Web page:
It’s been three weeks and I’m still thinking of the delicious hawker foods I had during my holiday in Penang, Malaysia. Fortunately, I can again satisfy my cravings next week, when I’m in Singapore.

Hawker foods are facing a crisis of sorts in the Lion City as few youngsters are drawn to the trade, due to the hard work and long hours involved. There’s also that tacit belittling of their craft by the very people they serve, which is reflected in the prices. While Singaporeans are prepared to pay, say, the equivalent of HK$80 for a serving of spaghetti Bolognese, they would balk at paying even half of that for a bowl of laksa. Validation, be it in the form of Michelin stars, social esteem or reasonable profits, will help continue the hawker tradition.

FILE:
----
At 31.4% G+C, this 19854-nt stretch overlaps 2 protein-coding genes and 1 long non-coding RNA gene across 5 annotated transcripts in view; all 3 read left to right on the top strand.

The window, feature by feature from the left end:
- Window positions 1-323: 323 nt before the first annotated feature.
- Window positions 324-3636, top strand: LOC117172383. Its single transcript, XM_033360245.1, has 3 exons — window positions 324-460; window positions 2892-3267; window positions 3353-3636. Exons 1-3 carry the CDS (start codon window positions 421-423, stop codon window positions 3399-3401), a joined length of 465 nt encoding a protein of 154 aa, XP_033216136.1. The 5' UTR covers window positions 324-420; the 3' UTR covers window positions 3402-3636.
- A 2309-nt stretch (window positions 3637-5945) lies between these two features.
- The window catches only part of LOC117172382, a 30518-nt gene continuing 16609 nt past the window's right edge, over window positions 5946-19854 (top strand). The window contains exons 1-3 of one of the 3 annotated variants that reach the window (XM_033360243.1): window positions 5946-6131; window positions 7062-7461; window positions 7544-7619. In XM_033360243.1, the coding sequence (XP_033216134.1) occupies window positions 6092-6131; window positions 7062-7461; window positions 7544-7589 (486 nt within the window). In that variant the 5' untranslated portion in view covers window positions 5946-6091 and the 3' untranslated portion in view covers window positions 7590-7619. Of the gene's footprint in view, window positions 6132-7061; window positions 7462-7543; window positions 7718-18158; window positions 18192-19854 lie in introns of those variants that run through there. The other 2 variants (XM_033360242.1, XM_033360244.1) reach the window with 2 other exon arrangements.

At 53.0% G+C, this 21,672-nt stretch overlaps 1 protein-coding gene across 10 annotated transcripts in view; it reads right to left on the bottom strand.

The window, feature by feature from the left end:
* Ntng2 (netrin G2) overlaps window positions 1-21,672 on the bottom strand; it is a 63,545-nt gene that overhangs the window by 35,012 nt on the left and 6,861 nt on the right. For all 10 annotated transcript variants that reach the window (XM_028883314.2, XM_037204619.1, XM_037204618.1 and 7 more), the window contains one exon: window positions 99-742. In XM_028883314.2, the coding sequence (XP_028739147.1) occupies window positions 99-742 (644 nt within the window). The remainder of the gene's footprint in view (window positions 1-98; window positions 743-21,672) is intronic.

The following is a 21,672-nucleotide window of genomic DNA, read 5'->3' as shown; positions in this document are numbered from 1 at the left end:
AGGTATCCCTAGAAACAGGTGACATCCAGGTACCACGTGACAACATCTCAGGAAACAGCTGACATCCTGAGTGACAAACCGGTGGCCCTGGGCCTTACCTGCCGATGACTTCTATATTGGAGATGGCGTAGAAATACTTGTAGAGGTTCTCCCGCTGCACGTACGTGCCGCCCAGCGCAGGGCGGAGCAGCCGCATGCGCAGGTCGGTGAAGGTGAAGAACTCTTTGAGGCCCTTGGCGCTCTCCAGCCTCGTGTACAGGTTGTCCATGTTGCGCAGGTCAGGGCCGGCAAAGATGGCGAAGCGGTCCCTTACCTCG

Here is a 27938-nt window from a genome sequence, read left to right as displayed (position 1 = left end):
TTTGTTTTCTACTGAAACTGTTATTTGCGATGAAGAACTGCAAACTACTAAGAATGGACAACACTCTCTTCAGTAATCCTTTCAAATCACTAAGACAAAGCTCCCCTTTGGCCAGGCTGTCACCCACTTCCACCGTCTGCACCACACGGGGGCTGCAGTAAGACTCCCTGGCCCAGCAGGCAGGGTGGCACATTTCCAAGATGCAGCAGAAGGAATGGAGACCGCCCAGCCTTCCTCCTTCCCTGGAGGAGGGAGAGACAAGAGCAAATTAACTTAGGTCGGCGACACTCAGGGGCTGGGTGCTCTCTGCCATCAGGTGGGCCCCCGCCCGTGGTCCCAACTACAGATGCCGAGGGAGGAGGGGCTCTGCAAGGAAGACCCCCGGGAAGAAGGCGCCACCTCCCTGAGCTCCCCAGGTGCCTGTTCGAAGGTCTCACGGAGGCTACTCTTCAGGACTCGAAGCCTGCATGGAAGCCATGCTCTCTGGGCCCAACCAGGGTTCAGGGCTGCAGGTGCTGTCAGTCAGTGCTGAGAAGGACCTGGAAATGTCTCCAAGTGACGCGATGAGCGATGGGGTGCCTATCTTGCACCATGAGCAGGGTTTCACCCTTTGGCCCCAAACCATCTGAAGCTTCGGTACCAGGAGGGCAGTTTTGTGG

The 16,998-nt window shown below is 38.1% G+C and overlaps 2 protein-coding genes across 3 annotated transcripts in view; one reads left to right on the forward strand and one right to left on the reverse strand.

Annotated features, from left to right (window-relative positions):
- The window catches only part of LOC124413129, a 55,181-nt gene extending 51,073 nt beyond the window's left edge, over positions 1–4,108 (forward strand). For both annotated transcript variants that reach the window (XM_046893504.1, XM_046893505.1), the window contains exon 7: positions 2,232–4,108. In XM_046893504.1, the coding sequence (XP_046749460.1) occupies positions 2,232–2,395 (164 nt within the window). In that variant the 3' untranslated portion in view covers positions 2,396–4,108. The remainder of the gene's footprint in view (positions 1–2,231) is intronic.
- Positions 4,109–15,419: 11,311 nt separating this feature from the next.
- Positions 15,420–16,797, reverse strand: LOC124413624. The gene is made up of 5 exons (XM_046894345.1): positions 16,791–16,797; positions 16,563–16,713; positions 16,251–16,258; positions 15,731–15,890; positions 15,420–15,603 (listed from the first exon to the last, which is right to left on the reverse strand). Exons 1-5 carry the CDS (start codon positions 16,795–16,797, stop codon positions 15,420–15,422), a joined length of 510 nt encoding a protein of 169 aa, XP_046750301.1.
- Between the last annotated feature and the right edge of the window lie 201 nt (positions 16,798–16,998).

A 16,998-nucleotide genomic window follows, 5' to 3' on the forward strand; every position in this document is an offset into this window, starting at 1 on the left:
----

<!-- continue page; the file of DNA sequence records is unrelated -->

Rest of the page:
A female “hawker” about 900 years ago created a famous soup that can still be found in many Shanghainese restaurants. Fleeing the war between the Chinese and the Jurchen, the woman, who went by the name Song Wusao (“Fifth Sister-in-Law Song”), settled in Hangzhou, capital of the newly founded Southern Song dynasty (1127–1279), where she sold her fish soup. It gained popularity among refugees from the north because the taste reminded them of home, but when Emperor Gaozong himself ordered a takeout and, in today’s parlance, gave it five stars, the soup became a nationwide sensation.

While the delicately flavoured thick soup served in Chinese restaurants today may or may not resemble the original, the creator lives on in its name: Songsao yugeng (“Sister Song’s fish soup”).